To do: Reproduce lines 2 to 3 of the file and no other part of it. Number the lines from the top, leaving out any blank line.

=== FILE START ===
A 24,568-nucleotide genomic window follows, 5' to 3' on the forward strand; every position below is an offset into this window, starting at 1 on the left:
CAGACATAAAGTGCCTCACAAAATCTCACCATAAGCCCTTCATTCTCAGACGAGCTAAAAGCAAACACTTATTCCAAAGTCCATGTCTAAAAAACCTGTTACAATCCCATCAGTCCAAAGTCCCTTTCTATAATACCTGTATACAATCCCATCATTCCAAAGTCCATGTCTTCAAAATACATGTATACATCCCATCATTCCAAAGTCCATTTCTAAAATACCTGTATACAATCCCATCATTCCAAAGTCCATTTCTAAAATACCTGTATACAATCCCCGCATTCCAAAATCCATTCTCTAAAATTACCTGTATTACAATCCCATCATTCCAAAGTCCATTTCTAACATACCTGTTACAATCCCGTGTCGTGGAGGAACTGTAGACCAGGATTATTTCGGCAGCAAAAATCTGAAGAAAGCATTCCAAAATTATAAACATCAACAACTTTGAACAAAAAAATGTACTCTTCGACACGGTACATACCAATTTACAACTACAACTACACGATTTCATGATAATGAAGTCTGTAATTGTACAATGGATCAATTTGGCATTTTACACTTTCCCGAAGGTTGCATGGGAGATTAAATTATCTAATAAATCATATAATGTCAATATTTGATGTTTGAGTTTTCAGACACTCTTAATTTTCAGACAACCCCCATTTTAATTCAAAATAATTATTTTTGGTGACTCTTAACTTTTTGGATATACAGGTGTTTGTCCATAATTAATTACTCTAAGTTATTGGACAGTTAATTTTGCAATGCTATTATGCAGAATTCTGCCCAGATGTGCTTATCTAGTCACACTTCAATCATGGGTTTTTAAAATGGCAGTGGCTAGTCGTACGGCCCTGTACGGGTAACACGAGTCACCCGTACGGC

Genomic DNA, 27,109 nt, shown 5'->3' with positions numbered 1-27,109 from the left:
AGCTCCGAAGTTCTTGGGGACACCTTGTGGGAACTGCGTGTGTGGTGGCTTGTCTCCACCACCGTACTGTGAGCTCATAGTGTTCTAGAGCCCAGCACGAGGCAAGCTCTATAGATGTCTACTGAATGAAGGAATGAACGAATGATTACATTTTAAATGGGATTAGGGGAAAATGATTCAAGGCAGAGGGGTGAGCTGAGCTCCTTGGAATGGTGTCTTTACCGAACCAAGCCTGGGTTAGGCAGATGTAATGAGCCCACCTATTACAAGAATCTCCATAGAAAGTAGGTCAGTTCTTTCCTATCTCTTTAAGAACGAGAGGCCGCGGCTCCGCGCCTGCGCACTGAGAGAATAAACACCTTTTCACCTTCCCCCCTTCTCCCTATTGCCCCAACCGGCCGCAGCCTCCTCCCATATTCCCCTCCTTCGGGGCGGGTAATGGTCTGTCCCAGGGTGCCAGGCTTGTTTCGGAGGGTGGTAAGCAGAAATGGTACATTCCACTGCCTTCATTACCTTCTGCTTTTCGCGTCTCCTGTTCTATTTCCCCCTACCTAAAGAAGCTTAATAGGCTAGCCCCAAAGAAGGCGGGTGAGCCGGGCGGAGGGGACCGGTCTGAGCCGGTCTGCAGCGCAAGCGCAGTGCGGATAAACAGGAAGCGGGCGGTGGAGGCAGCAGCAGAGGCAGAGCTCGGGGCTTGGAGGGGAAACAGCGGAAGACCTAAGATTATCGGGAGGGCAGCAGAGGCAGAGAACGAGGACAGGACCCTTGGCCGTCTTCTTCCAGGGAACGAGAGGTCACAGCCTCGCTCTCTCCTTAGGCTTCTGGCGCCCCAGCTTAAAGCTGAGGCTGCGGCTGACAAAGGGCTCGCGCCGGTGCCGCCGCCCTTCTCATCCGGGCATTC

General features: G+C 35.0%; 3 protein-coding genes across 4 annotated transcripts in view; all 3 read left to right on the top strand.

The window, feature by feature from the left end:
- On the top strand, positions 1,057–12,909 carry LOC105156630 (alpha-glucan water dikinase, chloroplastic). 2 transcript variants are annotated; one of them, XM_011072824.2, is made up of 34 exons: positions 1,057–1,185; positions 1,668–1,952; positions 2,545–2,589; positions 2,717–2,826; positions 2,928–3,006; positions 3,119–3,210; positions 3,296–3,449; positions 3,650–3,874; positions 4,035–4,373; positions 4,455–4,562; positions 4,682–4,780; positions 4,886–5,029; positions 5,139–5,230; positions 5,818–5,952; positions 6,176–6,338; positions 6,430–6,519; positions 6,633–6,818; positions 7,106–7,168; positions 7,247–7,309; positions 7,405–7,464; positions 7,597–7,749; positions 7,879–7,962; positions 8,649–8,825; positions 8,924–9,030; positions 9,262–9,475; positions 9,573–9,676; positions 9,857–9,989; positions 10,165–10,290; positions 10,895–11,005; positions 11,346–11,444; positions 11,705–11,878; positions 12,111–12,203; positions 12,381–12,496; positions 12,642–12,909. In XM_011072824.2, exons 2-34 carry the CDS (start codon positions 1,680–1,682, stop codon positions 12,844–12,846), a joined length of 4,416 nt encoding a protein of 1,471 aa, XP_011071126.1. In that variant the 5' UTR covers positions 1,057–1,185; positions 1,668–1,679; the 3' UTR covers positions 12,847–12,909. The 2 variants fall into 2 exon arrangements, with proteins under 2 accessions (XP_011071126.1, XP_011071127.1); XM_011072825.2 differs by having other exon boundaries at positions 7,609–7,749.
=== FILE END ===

CAGACATAAAGTGCCTCACAAAATCTCACCATAAGCCCTTCATTCTCAGACGAGCTAAAAGCAAACACTTATTCCAAAGTCCATGTCTAAAAAACCTGTTACAATCCCATCAGTCCAAAGTCCCTTTCTATAATACCTGTATACAATCCCATCATTCCAAAGTCCATGTCTTCAAAATACATGTATACATCCCATCATTCCAAAGTCCATTTCTAAAATACCTGTATACAATCCCATCATTCCAAAGTCCATTTCTAAAATACCTGTATACAATCCCCGCATTCCAAAATCCATTCTCTAAAATTACCTGTATTACAATCCCATCATTCCAAAGTCCATTTCTAACATACCTGTTACAATCCCGTGTCGTGGAGGAACTGTAGACCAGGATTATTTCGGCAGCAAAAATCTGAAGAAAGCATTCCAAAATTATAAACATCAACAACTTTGAACAAAAAAATGTACTCTTCGACACGGTACATACCAATTTACAACTACAACTACACGATTTCATGATAATGAAGTCTGTAATTGTACAATGGATCAATTTGGCATTTTACACTTTCCCGAAGGTTGCATGGGAGATTAAATTATCTAATAAATCATATAATGTCAATATTTGATGTTTGAGTTTTCAGACACTCTTAATTTTCAGACAACCCCCATTTTAATTCAAAATAATTATTTTTGGTGACTCTTAACTTTTTGGATATACAGGTGTTTGTCCATAATTAATTACTCTAAGTTATTGGACAGTTAATTTTGCAATGCTATTATGCAGAATTCTGCCCAGATGTGCTTATCTAGTCACACTTCAATCATGGGTTTTTAAAATGGCAGTGGCTAGTCGTACGGCCCTGTACGGGTAACACGAGTCACCCGTACGGC

Genomic DNA, 27,109 nt, shown 5'->3' with positions numbered 1-27,109 from the left: